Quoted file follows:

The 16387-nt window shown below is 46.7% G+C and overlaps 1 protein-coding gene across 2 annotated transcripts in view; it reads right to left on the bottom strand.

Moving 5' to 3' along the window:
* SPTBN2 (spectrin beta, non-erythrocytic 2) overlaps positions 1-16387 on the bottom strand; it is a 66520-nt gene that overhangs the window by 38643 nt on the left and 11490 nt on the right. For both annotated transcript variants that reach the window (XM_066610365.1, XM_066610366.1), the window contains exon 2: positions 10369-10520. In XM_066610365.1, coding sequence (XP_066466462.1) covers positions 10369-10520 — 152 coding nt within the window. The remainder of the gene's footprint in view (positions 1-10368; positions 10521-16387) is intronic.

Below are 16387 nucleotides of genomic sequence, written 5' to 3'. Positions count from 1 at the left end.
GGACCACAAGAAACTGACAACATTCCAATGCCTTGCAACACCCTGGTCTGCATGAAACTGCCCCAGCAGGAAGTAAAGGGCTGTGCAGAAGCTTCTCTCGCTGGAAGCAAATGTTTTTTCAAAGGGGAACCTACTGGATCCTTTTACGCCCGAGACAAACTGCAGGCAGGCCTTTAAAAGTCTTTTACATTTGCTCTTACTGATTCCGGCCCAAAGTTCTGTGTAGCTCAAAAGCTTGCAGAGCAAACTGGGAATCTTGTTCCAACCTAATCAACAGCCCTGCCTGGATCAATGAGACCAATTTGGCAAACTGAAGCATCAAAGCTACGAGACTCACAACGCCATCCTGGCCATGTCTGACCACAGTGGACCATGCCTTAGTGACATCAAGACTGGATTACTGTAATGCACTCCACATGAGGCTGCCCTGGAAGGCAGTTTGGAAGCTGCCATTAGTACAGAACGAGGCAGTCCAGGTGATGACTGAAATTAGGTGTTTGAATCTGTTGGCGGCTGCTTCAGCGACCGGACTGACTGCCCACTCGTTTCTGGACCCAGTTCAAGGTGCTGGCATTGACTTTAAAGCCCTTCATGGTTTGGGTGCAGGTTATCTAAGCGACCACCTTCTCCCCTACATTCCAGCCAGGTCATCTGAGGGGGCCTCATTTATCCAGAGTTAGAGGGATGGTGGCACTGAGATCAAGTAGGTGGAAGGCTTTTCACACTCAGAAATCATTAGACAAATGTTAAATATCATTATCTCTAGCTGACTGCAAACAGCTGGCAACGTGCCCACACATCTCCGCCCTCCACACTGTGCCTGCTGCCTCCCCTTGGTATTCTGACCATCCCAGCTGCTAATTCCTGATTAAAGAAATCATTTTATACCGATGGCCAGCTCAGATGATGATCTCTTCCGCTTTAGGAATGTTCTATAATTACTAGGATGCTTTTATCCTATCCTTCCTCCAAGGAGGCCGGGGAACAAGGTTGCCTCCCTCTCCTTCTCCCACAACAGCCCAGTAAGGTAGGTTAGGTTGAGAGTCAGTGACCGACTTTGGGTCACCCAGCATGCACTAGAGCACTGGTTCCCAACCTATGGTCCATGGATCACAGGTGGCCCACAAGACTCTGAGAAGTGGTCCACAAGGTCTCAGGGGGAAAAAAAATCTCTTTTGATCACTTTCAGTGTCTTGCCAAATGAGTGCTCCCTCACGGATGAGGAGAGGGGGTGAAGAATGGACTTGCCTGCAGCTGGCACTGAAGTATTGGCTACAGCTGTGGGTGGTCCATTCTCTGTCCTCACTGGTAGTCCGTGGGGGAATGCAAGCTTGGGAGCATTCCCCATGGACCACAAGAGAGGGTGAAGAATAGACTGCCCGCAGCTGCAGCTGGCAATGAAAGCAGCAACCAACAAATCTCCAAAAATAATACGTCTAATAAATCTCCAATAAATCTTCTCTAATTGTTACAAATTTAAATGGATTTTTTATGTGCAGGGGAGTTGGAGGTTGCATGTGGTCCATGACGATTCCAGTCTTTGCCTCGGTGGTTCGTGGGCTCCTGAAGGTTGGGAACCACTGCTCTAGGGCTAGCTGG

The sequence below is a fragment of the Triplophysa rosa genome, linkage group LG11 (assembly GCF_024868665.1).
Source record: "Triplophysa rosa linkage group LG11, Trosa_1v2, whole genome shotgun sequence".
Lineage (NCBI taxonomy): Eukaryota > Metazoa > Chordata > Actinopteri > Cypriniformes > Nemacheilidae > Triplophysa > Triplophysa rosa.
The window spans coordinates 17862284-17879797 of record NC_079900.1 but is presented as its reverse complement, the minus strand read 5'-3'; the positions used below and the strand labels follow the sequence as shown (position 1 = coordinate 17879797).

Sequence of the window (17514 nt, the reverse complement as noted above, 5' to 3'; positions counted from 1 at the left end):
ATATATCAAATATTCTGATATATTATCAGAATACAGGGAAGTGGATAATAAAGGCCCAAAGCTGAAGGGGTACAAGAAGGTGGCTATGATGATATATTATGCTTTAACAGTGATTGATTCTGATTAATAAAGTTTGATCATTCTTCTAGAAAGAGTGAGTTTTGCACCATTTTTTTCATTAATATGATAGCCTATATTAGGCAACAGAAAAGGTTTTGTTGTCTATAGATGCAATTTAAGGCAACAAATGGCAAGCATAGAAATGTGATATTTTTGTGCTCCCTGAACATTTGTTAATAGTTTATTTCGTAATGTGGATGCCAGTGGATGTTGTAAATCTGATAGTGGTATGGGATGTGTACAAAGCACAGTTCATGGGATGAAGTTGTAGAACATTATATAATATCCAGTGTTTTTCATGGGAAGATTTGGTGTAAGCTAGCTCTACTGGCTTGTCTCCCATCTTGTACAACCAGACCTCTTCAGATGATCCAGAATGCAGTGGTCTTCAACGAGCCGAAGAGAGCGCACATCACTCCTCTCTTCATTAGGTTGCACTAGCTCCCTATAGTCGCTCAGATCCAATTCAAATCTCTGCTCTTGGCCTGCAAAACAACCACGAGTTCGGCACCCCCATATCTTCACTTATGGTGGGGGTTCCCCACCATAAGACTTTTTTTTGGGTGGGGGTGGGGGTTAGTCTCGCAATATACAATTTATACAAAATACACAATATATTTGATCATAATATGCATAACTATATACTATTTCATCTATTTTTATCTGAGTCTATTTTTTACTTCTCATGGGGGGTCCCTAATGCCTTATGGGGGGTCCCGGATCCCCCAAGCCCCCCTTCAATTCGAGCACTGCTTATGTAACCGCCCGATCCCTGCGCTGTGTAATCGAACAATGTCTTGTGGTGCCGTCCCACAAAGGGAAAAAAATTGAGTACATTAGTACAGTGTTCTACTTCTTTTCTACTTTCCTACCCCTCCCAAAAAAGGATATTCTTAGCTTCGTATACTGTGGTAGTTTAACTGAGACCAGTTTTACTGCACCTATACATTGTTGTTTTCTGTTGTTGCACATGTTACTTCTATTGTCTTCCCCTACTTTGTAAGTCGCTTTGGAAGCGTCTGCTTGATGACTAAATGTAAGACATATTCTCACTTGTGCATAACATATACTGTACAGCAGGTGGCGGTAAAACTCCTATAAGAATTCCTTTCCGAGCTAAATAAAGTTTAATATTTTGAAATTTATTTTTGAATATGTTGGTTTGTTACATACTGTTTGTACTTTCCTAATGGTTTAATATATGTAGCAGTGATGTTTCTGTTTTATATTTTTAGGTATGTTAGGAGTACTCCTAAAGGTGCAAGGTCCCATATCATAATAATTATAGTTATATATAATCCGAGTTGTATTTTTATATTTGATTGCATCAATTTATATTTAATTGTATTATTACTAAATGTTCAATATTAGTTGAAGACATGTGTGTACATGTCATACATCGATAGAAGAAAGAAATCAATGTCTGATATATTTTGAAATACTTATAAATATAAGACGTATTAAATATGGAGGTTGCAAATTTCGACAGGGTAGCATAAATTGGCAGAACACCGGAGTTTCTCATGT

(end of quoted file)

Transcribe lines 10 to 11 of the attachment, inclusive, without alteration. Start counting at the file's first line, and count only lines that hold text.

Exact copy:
Sequence of the window (17514 nt, the reverse complement as noted above, 5' to 3'; positions counted from 1 at the left end):
ATATATCAAATATTCTGATATATTATCAGAATACAGGGAAGTGGATAATAAAGGCCCAAAGCTGAAGGGGTACAAGAAGGTGGCTATGATGATATATTATGCTTTAACAGTGATTGATTCTGATTAATAAAGTTTGATCATTCTTCTAGAAAGAGTGAGTTTTGCACCATTTTTTTCATTAATATGATAGCCTATATTAGGCAACAGAAAAGGTTTTGTTGTCTATAGATGCAATTTAAGGCAACAAATGGCAAGCATAGAAATGTGATATTTTTGTGCTCCCTGAACATTTGTTAATAGTTTATTTCGTAATGTGGATGCCAGTGGATGTTGTAAATCTGATAGTGGTATGGGATGTGTACAAAGCACAGTTCATGGGATGAAGTTGTAGAACATTATATAATATCCAGTGTTTTTCATGGGAAGATTTGGTGTAAGCTAGCTCTACTGGCTTGTCTCCCATCTTGTACAACCAGACCTCTTCAGATGATCCAGAATGCAGTGGTCTTCAACGAGCCGAAGAGAGCGCACATCACTCCTCTCTTCATTAGGTTGCACTAGCTCCCTATAGTCGCTCAGATCCAATTCAAATCTCTGCTCTTGGCCTGCAAAACAACCACGAGTTCGGCACCCCCATATCTTCACTTATGGTGGGGGTTCCCCACCATAAGACTTTTTTTTGGGTGGGGGTGGGGGTTAGTCTCGCAATATACAATTTATACAAAATACACAATATATTTGATCATAATATGCATAACTATATACTATTTCATCTATTTTTATCTGAGTCTATTTTTTACTTCTCATGGGGGGTCCCTAATGCCTTATGGGGGGTCCCGGATCCCCCAAGCCCCCCTTCAATTCGAGCACTGCTTATGTAACCGCCCGATCCCTGCGCTGTGTAATCGAACAATGTCTTGTGGTGCCGTCCCACAAAGGGAAAAAAATTGAGTACATTAGTACAGTGTTCTACTTCTTTTCTACTTTCCTACCCCTCCCAAAAAAGGATATTCTTAGCTTCGTATACTGTGGTAGTTTAACTGAGACCAGTTTTACTGCACCTATACATTGTTGTTTTCTGTTGTTGCACATGTTACTTCTATTGTCTTCCCCTACTTTGTAAGTCGCTTTGGAAGCGTCTGCTTGATGACTAAATGTAAGACATATTCTCACTTGTGCATAACATATACTGTACAGCAGGTGGCGGTAAAACTCCTATAAGAATTCCTTTCCGAGCTAAATAAAGTTTAATATTTTGAAATTTATTTTTGAATATGTTGGTTTGTTACATACTGTTTGTACTTTCCTAATGGTTTAATATATGTAGCAGTGATGTTTCTGTTTTATATTTTTAGGTATGTTAGGAGTACTCCTAAAGGTGCAAGGTCCCATATCATAATAATTATAGTTATATATAATCCGAGTTGTATTTTTATATTTGATTGCATCAATTTATATTTAATTGTATTATTACTAAATGTTCAATATTAGTTGAAGACATGTGTGTACATGTCATACATCGATAGAAGAAAGAAATCAATGTCTGATATATTTTGAAATACTTATAAATATAAGACGTATTAAATATGGAGGTTGCAAATTTCGACAGGGTAGCATAAATTGGCAGAACACCGGAGTTTCTCATGT